Glow Plugs

It is probably best to use the Hangar-9 plug that comes with the new Saito engines or the OS Type-F plug.  At left is the Hangar-9  HAN3011 plug sold by Horizon Hobbies. It has the letter ‘H’ stamped on the plug. On the right is the OS Type-F plug that has the letter ‘F’ stamped on the side. The OS plug might come in two package types but is the same plug.

At right you can see the difference between the HAN3010 plug and the newer HAN3011 plug that is now distributed with new engines.


Hangar-9 plug for Saito

Hangar-9 / McCoy plug that formerly came with new Saito engines.  HAN3010 This plug no longer seems to be sold and has been replaced by the HAN-3011


Saito glow plug

Saito P2 plug. This is similar to HAN3010 but with black colored body. This plug does not seem to be available now.

Older Saito engines had literature that mentioned Saito P2 and P3 glow-plugs. I was unable to distinguish between P2 and P3 plugs, and they seemed to be identical to the US-made McCoy plugs. Until recently engines sold in the US had Hangar-9 plugs (HAN3010) that also seem to be made by McCoy, but new engines now have the HAN3011 plug that is made in Taiwan and looks like it is from a different manufacturer. The Thunderbolt 4-cycle plugs (from HobbyPeople) also seem to be made by McCoy.  Many people report improved performance after switching from the Saito plug to the OS F-type plug - if you are having trouble with your engine first try installing a new OS F-type plug. However, I have always been able to successfully use the standard plug that came with the engine with no real complaints, however I now mostly use only the OS F-type plug out of habit, not because others don’t work. It is best to keep an open mind regarding plug type because the fuel type and prop has some effect on the optimum plug, and you should be prepared to try different types if you are not happy with what you now use.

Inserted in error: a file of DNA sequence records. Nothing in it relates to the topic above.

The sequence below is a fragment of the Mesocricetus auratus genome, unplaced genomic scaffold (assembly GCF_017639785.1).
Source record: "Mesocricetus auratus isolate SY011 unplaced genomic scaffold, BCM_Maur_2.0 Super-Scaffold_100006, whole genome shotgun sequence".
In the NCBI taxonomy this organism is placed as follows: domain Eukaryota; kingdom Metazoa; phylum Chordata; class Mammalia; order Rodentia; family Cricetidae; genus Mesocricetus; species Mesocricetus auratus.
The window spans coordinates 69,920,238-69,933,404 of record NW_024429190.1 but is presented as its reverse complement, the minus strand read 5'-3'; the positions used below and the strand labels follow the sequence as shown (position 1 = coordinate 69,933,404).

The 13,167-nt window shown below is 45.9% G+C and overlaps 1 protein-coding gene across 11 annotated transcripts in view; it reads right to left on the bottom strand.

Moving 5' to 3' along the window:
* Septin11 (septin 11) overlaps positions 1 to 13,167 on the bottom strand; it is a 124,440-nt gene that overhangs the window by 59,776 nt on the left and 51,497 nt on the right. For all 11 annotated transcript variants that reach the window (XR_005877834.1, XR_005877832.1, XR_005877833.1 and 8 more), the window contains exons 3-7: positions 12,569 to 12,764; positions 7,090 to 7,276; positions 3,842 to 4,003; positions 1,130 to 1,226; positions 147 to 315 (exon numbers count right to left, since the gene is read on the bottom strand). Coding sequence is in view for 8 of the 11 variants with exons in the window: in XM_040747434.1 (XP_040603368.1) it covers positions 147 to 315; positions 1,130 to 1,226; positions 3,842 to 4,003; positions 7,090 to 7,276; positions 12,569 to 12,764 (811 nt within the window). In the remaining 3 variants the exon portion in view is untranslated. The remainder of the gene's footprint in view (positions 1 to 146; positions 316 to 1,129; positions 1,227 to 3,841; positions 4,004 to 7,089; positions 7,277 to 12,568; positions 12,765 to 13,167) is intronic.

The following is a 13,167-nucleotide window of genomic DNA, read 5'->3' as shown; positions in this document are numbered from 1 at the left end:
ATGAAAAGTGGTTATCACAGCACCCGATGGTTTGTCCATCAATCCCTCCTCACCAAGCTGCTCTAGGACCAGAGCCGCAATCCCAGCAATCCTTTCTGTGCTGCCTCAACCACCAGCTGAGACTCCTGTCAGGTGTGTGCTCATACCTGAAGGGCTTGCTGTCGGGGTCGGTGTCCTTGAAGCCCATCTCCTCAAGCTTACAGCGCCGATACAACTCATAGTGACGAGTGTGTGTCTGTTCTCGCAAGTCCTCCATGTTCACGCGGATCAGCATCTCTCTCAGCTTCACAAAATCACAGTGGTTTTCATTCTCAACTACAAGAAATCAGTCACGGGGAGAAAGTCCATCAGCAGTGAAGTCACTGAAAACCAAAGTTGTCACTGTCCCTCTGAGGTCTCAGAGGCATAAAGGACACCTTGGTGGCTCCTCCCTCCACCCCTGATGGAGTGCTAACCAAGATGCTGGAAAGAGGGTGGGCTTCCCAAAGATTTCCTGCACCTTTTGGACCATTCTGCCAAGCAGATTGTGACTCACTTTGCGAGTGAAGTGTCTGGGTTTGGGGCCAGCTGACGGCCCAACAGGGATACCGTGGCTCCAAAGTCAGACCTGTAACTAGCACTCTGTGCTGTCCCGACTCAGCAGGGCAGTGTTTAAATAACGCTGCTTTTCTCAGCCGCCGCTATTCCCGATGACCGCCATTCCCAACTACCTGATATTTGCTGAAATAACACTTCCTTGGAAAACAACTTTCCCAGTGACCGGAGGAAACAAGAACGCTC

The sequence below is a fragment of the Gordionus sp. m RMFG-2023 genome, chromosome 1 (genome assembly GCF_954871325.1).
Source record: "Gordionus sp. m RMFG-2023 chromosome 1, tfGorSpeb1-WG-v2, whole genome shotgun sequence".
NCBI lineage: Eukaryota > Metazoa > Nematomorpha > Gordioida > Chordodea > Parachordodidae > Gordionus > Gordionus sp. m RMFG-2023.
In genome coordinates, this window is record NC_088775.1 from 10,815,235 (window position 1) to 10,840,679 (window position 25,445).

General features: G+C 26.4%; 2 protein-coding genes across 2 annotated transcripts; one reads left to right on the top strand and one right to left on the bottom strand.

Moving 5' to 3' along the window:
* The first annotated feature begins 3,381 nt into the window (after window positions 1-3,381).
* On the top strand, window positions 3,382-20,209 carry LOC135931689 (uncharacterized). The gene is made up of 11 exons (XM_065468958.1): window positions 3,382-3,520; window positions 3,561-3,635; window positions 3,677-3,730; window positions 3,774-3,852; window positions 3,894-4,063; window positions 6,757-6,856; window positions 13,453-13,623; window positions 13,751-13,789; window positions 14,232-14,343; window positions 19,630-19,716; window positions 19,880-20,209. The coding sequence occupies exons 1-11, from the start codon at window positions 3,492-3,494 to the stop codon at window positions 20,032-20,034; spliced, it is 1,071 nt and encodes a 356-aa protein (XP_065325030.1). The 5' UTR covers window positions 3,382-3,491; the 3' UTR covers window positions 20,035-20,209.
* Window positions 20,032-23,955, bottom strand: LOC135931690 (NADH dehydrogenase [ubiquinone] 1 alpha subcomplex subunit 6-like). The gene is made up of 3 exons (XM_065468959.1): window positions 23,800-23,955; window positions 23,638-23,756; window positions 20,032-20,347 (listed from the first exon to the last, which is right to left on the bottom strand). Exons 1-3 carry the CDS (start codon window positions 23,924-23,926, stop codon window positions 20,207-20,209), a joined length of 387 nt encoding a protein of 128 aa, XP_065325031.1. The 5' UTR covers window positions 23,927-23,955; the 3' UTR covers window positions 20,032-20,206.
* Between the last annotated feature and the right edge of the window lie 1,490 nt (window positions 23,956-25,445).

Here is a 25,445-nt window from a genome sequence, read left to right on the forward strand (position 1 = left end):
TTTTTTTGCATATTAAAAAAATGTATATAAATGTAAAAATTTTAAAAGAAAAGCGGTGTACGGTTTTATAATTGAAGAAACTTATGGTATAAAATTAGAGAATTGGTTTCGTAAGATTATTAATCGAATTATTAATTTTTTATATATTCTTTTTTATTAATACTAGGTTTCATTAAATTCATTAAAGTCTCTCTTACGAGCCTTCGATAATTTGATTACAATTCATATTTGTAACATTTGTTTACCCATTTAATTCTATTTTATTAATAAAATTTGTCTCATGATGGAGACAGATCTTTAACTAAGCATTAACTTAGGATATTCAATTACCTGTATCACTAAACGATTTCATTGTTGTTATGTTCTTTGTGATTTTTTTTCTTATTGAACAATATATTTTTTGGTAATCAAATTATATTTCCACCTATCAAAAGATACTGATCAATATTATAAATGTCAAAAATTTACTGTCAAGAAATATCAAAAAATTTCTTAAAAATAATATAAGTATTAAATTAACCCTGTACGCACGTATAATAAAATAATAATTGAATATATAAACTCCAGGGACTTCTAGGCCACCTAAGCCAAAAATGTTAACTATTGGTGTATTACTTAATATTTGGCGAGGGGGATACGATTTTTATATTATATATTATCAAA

The English MaxFlash No7 plug seems to work as well as the OS and Hangar-9 plugs. The MaxFlash plugs come in a variety of heat options; the number 7 version, which is the hottest, seems best in my experience for the Saito engines, although you may like to try a cooler plug, ie No 5 or No 6 if you use fuel with lots of nitro.

Other plugs that may work for you are shown below.

The Sonictronics plug looks like a
re-packaged McCoy plug

The K&B four stroke plug  (KB-4C) should work OK

Do not over-tighten glowplugs, Do not remove a glowplug to add after-run oil except for possible long-term storage (after-run oil should normally be added via the crankcase vent). Frequent removal and over-tightening of  glowplugs increases the probability of stripped or cross-threads. There is usually never a need to inspect a glowplug and you can expect them to last for several years in a 4-stroke engine that is properly run a little rich.. 


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